The investigation initially focused on Wilson Valdez of Elizabeth, who was a major heroin and cocaine trafficker in the state. What started as a wiretap of two telephones grew to 54 telephones, and detectives learned that Valdez was only one of at least four or five major traffickers in Union and Essex counties who were receiving kilogram quantities of heroin from Cleves. Additionally, authorities learned that Cleves’ distribution network operated throughout various parts of the United States.

After investigators raided Cleves’ mother’s house in Union, they discovered more than $300,000 in cash. Nidia Roldan, Cleves’ mother, later pled guilty to money laundering.

Even after the arrest of his close associates and family in New Jersey in 2005, Alejandro Cleves continued to operate his international drug distribution network. Members of the Union County Prosecutor’s Office and other law enforcement agencies continued to track his activities and ultimately conducted an additional wiretap in 2007 where Alejandro Cleves was again identified as the primary source of supply for a New Jersey based heroin distribution organization.

The drugs brought into New Jersey from Colombia were distributed throughout New Jersey, New York and Pennsylvania, according to prosecutors. It is estimated that Valdez distributed between 3 and 6 kilos of heroin – supplied by Cleves — and significant amounts of cocaine every week during his dubious tenure.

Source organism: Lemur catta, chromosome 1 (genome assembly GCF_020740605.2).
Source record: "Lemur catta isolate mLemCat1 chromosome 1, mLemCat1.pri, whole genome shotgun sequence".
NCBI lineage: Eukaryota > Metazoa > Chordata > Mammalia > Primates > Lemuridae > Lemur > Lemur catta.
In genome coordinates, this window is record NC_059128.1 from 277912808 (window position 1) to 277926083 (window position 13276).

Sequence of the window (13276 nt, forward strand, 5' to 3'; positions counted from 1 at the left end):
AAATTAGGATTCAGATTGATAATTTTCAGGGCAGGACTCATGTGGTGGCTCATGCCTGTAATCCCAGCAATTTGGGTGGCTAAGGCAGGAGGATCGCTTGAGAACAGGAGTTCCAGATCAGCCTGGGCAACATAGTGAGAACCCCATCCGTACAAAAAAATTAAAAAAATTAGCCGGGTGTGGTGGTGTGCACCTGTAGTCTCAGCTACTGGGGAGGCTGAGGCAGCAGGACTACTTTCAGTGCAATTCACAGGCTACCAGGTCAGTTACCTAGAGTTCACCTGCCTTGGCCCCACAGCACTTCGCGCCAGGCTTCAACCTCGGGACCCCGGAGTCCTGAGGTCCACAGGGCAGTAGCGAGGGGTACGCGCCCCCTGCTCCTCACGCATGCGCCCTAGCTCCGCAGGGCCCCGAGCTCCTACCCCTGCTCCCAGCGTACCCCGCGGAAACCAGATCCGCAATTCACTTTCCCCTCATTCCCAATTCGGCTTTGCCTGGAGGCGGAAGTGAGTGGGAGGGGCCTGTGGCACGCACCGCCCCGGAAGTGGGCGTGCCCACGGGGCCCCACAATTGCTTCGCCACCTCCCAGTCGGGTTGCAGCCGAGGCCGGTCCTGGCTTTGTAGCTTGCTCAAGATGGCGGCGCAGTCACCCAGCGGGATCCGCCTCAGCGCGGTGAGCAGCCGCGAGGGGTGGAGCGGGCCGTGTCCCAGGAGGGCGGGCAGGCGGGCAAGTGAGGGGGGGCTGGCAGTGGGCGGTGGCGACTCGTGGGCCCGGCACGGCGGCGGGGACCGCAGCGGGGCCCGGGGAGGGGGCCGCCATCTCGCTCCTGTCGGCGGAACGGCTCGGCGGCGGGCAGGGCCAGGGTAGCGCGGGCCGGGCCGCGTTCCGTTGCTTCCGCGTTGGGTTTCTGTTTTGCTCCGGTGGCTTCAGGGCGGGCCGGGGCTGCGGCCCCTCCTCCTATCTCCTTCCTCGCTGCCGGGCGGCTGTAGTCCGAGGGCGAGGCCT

The wiretap investigation was conducted with the full support and cooperation of the United States Drug Enforcement Administration and the Colombian Attorney General’s Office and the results were beneficial to all.

“The wiretap allowed us to identify the Colombian source of supply and the methods of importation into the United States,” said Romankow.

Some of the intercepted conversations even involved discussions between Cleves and Valdez about hiring a lawyer to represent two of their drug distributors who had been arrested for accepting a shipment of 2.4 kilos of heroin.

The wiretap was originated through leads developed by Union County Prosecutor’s Office. During the four months the wiretap was in effect, over 60 detectives from the UCPO and other federal, state and local agencies monitored the conversations around the clock.

The investigation also revealed the involvement of a New Jersey State Trooper in the drug ring. Moises Hernandez used his position as an undercover agent for the state to warn Valdez that he was under surveillance. In April 2006, Hernandez pled guilty to money laundering, witness tampering, conspiracy and official misconduct and was sentenced to 24 years in prison.

The investigation continued into the conduct of another State Trooper assigned to the Narcotics Unit. Detective Brian Holmes was arrested and later convicted by a jury of first-degree distribution of cocaine for his role in stealing five kilograms of cocaine from a State Police Seizure, among other charges, said Romankow.